Fall Writing Prompts: 35+ Ideas to Get You Started

As the heat of summer fades away, replaced by a crispness in the evening air, we know the fall season approaches. The leaves change. Air conditioners see less use while heaters see more. Shorts are exchanged for pants. And, of course, Halloween and Thanksgiving approach.

Fall is a season with a unique kind of magic that deserves to be celebrated with the following fall writing prompts!

In this article, you will learn:
  1. Tips for using fall writing prompts. 
  2. List of creative writing prompts to choose from. 
  3. What to do with your story when it's done. 

Helpful Tips for Using These Fall Writing Prompts

The great thing about creative writing is the freedom that comes along with it. There are no rules you need to follow, and the only limits are those of your imagination. That said, I've included some guidelines to consider based on your writing goals

Choose a Genre and Theme to Strengthen Your Writing

If you're looking to flex your writing muscles with a creative writing prompt, then choosing a genre and a theme is the way to go. This can be something as broad as “thriller and redemption” or as narrow as “second-chance romance and the importance of self-love.” By giving yourself these parameters, you can ensure you're strengthening the right muscles while you write. 

Many of the prompts below can be tweaked to fit a range of genres. You can either go in with a genre and theme in mind, or you can read the prompts and see what genre/theme jumps out at you. 

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Revel in Freedom to Bust Writing Block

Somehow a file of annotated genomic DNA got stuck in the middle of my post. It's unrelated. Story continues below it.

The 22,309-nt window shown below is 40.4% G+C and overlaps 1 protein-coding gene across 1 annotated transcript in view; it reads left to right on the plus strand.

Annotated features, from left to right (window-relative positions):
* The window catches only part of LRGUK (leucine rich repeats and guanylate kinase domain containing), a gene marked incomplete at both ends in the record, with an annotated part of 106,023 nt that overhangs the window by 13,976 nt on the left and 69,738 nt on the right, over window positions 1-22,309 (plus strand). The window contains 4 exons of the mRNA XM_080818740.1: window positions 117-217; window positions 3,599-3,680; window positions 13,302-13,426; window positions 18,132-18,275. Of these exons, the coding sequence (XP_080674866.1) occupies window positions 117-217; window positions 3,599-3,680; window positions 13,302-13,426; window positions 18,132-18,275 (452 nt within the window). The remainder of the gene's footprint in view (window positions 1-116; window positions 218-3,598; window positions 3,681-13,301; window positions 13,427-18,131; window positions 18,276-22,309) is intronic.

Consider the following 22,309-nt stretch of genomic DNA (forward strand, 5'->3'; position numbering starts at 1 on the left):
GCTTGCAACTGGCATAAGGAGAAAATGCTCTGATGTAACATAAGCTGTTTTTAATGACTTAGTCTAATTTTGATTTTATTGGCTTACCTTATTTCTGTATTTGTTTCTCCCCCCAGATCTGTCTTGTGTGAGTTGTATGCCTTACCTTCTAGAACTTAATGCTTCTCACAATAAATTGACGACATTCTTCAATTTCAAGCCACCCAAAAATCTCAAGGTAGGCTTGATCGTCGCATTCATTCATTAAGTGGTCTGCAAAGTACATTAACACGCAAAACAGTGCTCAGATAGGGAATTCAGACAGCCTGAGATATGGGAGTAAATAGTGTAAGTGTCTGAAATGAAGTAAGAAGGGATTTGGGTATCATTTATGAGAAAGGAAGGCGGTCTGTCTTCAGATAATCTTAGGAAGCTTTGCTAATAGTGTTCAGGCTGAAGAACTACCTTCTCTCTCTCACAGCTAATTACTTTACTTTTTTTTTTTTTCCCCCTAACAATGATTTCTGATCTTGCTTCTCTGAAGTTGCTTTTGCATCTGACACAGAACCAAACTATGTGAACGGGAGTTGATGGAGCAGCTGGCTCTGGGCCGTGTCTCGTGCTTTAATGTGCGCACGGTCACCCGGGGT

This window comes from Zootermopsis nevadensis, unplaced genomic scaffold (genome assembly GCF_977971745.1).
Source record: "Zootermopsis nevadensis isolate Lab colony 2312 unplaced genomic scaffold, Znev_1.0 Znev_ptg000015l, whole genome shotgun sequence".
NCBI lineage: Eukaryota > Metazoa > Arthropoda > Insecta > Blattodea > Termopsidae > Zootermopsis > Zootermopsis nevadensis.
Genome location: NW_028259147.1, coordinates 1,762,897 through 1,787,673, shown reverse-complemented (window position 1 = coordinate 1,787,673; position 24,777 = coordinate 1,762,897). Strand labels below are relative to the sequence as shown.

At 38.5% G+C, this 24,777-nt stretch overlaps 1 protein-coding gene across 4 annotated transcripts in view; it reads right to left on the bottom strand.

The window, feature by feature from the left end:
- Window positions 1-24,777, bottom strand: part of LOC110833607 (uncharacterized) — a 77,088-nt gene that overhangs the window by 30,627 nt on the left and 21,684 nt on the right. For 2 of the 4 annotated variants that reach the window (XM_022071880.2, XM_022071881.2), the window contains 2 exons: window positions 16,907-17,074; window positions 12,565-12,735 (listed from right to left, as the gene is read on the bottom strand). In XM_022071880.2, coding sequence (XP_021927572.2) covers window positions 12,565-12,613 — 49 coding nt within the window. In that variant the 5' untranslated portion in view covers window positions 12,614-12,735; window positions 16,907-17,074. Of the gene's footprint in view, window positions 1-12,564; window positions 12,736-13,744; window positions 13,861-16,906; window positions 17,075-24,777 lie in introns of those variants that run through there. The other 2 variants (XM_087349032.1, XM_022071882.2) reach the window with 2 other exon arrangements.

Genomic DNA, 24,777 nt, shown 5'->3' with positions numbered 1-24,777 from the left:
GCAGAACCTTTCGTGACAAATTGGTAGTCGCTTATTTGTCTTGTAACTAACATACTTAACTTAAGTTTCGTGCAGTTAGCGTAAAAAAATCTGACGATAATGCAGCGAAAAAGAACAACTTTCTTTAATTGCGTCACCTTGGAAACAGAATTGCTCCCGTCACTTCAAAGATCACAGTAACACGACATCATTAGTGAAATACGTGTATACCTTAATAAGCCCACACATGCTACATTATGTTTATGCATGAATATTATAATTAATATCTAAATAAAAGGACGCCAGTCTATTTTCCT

If you're suffering from some form of the dreaded writer's block, then you may want to go wild with one of the narrative writing prompts listed below. Don't give yourself parameters (like genre or theme). Instead, just let one of the prompts inspire you, and start writing. 

See where the story takes you. Even if it just turns into stream-of-consciousness writing, it's better than not writing at all. Sometimes you have to move through the “bad” words to get to the “good” ones, and this kind of free-form writing can help you do just that. 

Short Story or Long?

Depending on your writing style, you may or may not know what you'll get out of any given writing prompt. If you're a plotter, then you may need to develop an idea for a little while before you know how long the story will be. If you're a discovery writer, you probably won't know until you get into the meat of the story. 

If you're looking for a novel-length idea, then keep that in mind as you consider the prompts below. Many writers see short stories as excerpts from longer-length stories. So even if a prompt doesn't seem like it has enough for a novel in it, try to expand the idea in your mind. Tweak it to make it yours, so it's something you're excited about. 

Conversely, nearly all the prompts can be used as inspiration for a short story. The more characters you introduce, the longer the story will generally be. And the more you have to explain, the longer the story will be. So if you want to keep things simple, stick to two or three characters and make the world similar to ours, so there's less exposition needed. But don't be afraid to get complex if the story in your mind warrants it! 

Pro Tip: If you do think you have a novel-length idea, then you can vet the idea to see if there's an existing and underserved audience for it. More on that after the prompts! For now, let's dive in. 

Fall-Themed Writing Prompts

Pick a fun fall writing prompt below for an excellent story starter. You can use them as-is or change them however you want.